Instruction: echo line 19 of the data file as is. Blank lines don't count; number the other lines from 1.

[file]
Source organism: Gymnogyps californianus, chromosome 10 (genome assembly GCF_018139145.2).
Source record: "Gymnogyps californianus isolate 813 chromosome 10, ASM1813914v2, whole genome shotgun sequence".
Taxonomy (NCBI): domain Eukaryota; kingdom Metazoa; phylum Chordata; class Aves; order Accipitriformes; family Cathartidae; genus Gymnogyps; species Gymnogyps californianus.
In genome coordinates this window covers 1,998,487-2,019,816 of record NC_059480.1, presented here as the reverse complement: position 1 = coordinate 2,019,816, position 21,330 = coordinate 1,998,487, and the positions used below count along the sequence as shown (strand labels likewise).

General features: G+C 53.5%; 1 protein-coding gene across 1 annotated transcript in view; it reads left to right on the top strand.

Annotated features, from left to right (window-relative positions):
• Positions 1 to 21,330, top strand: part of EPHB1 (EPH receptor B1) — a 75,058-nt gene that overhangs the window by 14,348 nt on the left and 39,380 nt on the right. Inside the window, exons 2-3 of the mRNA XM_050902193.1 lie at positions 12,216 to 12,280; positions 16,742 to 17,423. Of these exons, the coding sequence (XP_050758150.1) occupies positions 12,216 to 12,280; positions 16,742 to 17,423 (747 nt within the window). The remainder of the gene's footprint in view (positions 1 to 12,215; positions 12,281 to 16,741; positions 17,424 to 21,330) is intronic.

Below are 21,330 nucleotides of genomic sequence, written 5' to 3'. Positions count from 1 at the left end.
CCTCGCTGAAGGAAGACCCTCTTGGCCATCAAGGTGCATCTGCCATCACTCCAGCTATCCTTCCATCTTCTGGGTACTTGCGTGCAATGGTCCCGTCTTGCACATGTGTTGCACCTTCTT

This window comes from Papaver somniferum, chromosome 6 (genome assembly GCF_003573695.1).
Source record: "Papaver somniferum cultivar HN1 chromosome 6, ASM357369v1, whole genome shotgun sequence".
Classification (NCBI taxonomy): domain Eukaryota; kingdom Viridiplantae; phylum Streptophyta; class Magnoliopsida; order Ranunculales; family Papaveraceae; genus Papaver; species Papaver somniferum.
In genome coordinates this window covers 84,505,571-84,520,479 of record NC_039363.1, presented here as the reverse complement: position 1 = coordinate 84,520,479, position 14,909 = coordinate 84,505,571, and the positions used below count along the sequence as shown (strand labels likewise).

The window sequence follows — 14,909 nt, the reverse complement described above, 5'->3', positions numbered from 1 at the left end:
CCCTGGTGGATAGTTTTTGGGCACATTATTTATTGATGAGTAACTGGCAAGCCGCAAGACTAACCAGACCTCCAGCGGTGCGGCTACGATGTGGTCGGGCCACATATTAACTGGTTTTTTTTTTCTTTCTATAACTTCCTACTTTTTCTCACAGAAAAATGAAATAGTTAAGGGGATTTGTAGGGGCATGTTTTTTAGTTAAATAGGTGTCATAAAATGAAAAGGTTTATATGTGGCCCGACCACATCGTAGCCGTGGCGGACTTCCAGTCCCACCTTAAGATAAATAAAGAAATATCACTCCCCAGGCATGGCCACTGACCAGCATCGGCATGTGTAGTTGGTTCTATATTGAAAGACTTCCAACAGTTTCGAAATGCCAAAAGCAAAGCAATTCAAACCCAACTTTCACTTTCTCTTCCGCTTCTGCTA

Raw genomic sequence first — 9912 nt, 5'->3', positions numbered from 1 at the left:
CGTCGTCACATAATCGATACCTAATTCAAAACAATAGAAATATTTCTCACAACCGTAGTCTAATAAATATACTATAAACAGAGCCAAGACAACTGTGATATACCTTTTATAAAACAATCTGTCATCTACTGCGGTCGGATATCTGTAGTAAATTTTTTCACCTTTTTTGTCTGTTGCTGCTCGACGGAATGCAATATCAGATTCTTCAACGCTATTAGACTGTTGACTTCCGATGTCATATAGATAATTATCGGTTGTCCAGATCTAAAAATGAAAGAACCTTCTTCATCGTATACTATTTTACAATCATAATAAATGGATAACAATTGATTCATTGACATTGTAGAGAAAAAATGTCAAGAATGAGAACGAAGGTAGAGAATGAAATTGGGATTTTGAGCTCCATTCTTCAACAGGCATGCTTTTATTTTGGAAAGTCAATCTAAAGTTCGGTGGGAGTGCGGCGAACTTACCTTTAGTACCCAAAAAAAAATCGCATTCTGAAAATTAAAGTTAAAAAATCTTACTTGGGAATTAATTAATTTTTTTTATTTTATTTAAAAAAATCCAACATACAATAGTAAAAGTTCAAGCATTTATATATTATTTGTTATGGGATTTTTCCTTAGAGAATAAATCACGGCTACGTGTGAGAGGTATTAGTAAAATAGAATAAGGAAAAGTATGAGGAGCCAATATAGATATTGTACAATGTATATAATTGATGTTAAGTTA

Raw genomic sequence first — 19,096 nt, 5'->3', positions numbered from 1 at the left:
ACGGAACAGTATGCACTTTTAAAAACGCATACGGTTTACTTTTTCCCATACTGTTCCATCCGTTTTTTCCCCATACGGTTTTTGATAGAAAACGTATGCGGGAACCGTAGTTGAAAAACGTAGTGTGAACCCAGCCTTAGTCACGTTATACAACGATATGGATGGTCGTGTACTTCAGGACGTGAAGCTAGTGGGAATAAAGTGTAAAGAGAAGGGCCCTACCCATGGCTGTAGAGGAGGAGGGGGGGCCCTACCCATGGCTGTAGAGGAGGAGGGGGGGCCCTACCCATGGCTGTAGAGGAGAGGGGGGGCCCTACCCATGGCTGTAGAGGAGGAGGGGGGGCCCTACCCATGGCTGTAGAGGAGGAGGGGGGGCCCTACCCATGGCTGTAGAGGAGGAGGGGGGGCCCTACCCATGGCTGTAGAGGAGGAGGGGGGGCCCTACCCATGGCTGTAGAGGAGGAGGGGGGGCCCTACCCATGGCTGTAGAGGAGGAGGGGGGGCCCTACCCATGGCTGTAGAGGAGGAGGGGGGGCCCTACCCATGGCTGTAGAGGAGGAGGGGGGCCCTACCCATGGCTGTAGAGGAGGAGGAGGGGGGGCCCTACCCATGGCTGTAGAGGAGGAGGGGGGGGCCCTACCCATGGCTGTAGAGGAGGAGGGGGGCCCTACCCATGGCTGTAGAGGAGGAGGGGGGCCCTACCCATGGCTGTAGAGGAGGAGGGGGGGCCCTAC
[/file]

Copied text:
ACGGAACAGTATGCACTTTTAAAAACGCATACGGTTTACTTTTTCCCATACTGTTCCATCCGTTTTTTCCCCATACGGTTTTTGATAGAAAACGTATGCGGGAACCGTAGTTGAAAAACGTAGTGTGAACCCAGCCTTAGTCACGTTATACAACGATATGGATGGTCGTGTACTTCAGGACGTGAAGCTAGTGGGAATAAAGTGTAAAGAGAAGGGCCCTACCCATGGCTGTAGAGGAGGAGGGGGGGCCCTACCCATGGCTGTAGAGGAGGAGGGGGGGCCCTACCCATGGCTGTAGAGGAGAGGGGGGGCCCTACCCATGGCTGTAGAGGAGGAGGGGGGGCCCTACCCATGGCTGTAGAGGAGGAGGGGGGGCCCTACCCATGGCTGTAGAGGAGGAGGGGGGGCCCTACCCATGGCTGTAGAGGAGGAGGGGGGGCCCTACCCATGGCTGTAGAGGAGGAGGGGGGGCCCTACCCATGGCTGTAGAGGAGGAGGGGGGGCCCTACCCATGGCTGTAGAGGAGGAGGGGGGGCCCTACCCATGGCTGTAGAGGAGGAGGGGGGCCCTACCCATGGCTGTAGAGGAGGAGGAGGGGGGGCCCTACCCATGGCTGTAGAGGAGGAGGGGGGGGCCCTACCCATGGCTGTAGAGGAGGAGGGGGGCCCTACCCATGGCTGTAGAGGAGGAGGGGGGCCCTACCCATGGCTGTAGAGGAGGAGGGGGGGCCCTAC